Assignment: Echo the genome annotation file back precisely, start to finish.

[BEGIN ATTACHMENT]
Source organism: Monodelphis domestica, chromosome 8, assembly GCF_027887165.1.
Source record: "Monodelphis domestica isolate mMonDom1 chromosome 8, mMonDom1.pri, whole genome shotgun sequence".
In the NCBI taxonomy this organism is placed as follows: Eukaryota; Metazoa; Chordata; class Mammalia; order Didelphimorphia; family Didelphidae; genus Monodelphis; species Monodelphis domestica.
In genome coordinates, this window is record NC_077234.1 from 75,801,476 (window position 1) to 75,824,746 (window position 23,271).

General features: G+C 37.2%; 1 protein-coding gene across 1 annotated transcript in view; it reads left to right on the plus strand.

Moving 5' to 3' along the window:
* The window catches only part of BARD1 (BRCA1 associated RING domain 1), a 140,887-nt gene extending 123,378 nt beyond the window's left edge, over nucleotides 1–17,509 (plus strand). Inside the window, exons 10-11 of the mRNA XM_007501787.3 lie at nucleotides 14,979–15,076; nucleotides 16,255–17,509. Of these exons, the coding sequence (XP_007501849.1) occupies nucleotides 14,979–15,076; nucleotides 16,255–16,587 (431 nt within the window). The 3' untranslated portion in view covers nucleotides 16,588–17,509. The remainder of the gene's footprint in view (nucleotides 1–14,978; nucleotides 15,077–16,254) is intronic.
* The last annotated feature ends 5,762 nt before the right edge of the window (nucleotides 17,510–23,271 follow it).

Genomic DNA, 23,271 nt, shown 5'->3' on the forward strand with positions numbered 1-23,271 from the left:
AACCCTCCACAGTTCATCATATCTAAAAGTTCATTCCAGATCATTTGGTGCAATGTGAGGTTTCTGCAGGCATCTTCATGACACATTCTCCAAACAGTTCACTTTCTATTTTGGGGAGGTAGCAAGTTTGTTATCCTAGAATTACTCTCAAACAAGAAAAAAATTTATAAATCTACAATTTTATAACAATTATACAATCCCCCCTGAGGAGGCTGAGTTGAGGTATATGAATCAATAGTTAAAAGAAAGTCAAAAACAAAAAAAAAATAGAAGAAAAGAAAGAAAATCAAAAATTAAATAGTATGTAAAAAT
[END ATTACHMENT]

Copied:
Source organism: Monodelphis domestica, chromosome 8, assembly GCF_027887165.1.
Source record: "Monodelphis domestica isolate mMonDom1 chromosome 8, mMonDom1.pri, whole genome shotgun sequence".
In the NCBI taxonomy this organism is placed as follows: Eukaryota; Metazoa; Chordata; class Mammalia; order Didelphimorphia; family Didelphidae; genus Monodelphis; species Monodelphis domestica.
In genome coordinates, this window is record NC_077234.1 from 75,801,476 (window position 1) to 75,824,746 (window position 23,271).

General features: G+C 37.2%; 1 protein-coding gene across 1 annotated transcript in view; it reads left to right on the plus strand.

Moving 5' to 3' along the window:
* The window catches only part of BARD1 (BRCA1 associated RING domain 1), a 140,887-nt gene extending 123,378 nt beyond the window's left edge, over nucleotides 1–17,509 (plus strand). Inside the window, exons 10-11 of the mRNA XM_007501787.3 lie at nucleotides 14,979–15,076; nucleotides 16,255–17,509. Of these exons, the coding sequence (XP_007501849.1) occupies nucleotides 14,979–15,076; nucleotides 16,255–16,587 (431 nt within the window). The 3' untranslated portion in view covers nucleotides 16,588–17,509. The remainder of the gene's footprint in view (nucleotides 1–14,978; nucleotides 15,077–16,254) is intronic.
* The last annotated feature ends 5,762 nt before the right edge of the window (nucleotides 17,510–23,271 follow it).

Genomic DNA, 23,271 nt, shown 5'->3' on the forward strand with positions numbered 1-23,271 from the left:
AACCCTCCACAGTTCATCATATCTAAAAGTTCATTCCAGATCATTTGGTGCAATGTGAGGTTTCTGCAGGCATCTTCATGACACATTCTCCAAACAGTTCACTTTCTATTTTGGGGAGGTAGCAAGTTTGTTATCCTAGAATTACTCTCAAACAAGAAAAAAATTTATAAATCTACAATTTTATAACAATTATACAATCCCCCCTGAGGAGGCTGAGTTGAGGTATATGAATCAATAGTTAAAAGAAAGTCAAAAACAAAAAAAAAATAGAAGAAAAGAAAGAAAATCAAAAATTAAATAGTATGTAAAAAT